South Korea on Tuesday (29 August) released rare video footage of new ballistic missile tests it conducted a week ago. The move comes hours after North Korea test-fired a long-range ballistic missile that flew over Japan and landed in the East Sea.

The frequent missile launches by the North Korean regime has escalated tensions between the two Koreas. The US and Japan, both allies of the South, have also threatened the Pyongyang regime against provocations.

However, unaffected by the threats, warnings and sanctions imposed for conducting banned missile tests, the Kim Jong-un-led regime in Pyongyang has continued with its missile testing.

Tuesday's launch followed a failed testing on Saturday (26 August) in which one of the three short-range missiles tested blew up immediately after launch and the other two "failed in flight".

Threatened by continuous provocations from its neighbour, Seoul is bolstering its defences. The country has already partially deployed the US' Terminal High Altitude Area Defense (Thaad) battery. Last week's missile tests were also part of beefing up its security mechanisms.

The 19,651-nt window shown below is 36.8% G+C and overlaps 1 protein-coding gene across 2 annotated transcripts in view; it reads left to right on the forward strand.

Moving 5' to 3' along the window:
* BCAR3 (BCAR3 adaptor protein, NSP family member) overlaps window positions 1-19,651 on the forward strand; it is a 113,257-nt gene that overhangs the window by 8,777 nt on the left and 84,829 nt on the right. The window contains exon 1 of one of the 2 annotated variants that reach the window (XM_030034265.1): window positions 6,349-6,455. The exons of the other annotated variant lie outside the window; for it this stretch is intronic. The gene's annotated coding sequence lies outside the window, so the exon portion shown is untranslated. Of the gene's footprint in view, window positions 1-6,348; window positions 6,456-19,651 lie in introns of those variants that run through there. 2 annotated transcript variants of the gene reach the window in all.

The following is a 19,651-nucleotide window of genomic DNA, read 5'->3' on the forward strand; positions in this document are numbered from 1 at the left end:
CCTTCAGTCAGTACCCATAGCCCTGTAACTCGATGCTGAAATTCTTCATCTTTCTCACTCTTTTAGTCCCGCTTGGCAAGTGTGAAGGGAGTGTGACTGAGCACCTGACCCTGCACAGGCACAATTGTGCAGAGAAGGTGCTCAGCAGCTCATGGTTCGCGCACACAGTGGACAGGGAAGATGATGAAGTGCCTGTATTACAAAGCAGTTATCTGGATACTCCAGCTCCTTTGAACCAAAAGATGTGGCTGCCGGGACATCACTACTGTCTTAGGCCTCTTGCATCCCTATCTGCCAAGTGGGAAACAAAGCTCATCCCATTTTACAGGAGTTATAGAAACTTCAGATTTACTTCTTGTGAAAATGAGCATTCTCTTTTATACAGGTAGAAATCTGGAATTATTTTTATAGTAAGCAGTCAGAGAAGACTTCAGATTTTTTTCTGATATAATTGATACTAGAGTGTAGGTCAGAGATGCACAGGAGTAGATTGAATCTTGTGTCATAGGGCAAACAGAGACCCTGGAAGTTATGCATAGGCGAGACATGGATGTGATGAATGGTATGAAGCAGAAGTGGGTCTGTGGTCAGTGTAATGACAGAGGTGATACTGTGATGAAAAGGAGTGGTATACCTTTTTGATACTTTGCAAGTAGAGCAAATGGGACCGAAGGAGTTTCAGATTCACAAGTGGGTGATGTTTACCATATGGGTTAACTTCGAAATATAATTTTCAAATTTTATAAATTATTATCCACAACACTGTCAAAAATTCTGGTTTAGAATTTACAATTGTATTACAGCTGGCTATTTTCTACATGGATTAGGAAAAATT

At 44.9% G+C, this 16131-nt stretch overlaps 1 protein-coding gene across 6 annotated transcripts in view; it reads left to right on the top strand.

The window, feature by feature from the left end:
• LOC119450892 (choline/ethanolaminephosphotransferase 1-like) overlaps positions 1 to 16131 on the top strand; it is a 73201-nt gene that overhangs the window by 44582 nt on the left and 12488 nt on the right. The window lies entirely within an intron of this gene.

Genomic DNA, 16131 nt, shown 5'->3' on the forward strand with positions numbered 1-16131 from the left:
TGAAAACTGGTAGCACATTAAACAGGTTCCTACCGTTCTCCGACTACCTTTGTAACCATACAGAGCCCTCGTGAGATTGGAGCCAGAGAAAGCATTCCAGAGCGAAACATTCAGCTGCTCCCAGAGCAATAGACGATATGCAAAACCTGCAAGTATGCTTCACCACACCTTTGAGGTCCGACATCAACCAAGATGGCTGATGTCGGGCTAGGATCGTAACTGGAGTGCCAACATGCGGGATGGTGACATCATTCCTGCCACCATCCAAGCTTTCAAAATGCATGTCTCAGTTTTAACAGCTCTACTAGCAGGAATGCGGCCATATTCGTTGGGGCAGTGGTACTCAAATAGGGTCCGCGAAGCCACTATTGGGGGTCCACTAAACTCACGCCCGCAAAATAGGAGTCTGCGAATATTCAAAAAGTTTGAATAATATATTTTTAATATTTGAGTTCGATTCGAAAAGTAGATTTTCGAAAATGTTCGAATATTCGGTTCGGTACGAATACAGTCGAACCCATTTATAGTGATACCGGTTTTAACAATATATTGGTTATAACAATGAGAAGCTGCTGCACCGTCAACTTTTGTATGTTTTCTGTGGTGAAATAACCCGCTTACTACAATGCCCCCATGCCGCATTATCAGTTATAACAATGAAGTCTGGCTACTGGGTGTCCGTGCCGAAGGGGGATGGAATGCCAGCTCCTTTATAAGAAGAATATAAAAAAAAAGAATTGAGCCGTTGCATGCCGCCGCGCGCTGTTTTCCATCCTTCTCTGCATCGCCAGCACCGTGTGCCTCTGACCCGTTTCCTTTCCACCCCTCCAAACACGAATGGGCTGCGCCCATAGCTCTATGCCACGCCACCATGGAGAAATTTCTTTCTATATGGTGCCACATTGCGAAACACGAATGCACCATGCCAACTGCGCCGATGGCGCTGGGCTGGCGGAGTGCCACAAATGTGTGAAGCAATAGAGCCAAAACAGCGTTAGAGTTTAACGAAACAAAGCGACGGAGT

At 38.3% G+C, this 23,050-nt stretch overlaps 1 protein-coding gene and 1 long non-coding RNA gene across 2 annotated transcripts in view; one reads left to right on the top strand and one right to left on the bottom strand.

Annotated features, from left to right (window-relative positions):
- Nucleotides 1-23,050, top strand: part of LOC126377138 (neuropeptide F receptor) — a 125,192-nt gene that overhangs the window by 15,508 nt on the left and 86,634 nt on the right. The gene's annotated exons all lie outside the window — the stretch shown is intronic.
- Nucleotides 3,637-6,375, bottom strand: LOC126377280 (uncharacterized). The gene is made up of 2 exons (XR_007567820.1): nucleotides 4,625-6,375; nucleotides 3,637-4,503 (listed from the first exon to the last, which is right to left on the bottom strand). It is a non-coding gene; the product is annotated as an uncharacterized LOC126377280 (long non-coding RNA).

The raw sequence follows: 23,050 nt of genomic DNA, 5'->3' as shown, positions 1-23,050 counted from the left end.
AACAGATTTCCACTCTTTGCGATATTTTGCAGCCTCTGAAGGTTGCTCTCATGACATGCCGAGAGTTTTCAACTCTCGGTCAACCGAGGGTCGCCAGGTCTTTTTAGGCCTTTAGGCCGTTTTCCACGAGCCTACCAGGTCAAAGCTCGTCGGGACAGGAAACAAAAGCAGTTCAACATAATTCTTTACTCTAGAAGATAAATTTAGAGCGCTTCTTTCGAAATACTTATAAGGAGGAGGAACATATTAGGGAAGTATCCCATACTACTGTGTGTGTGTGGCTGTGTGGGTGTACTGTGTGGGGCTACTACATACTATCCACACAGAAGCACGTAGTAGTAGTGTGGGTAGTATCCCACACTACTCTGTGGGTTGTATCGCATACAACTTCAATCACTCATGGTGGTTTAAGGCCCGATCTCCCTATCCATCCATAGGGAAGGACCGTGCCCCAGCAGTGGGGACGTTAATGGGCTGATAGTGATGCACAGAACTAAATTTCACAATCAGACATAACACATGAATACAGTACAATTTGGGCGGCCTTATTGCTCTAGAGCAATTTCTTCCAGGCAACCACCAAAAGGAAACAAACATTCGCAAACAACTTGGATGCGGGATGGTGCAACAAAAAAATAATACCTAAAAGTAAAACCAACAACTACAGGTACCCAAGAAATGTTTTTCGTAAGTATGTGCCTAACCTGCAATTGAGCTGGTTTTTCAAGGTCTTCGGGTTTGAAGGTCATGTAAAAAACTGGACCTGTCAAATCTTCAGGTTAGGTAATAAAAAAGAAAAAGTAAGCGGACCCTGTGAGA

The 86-second video clip, made public by the state-run Agency for Defense Development, showed the test-firing of a 500km-range ballistic missile with improved warhead power and an 800km-range projectile, according to Yonhap news agency.

North Korea missile launch and deployment
South Korea released rare video footage of its latest missile test conducted a week ago soon after North Korea test-fired a long-range ballistic missile on Tuesday, 29 August - Representational image KCNA via Reuters

The tests were successful and the video footage showed the missiles accurately hitting mock targets on the ground and in the water, the agency said and noted that these were the final tests before deployment.

The missiles will serve as core elements in South Korea's Kill Chain pre-emptive strike system and the Korea Massive Punishment and Retaliation (KMPR) scheme, the defence agency reportedly said, referring to the strike group being developed in the country to eliminate dictator Kim in the event of a war with the North.

"Our military has the missile capability with top-level precision and power to strike any place in North Korea if necessary. It will greatly reinforce missile forces and power down the road as well," the agency added.

Meanwhile, the United Nations Security Council (UNSC) strongly condemned the latest North Korea test-firing and is set to convene a meeting to discuss threats from the reclusive state.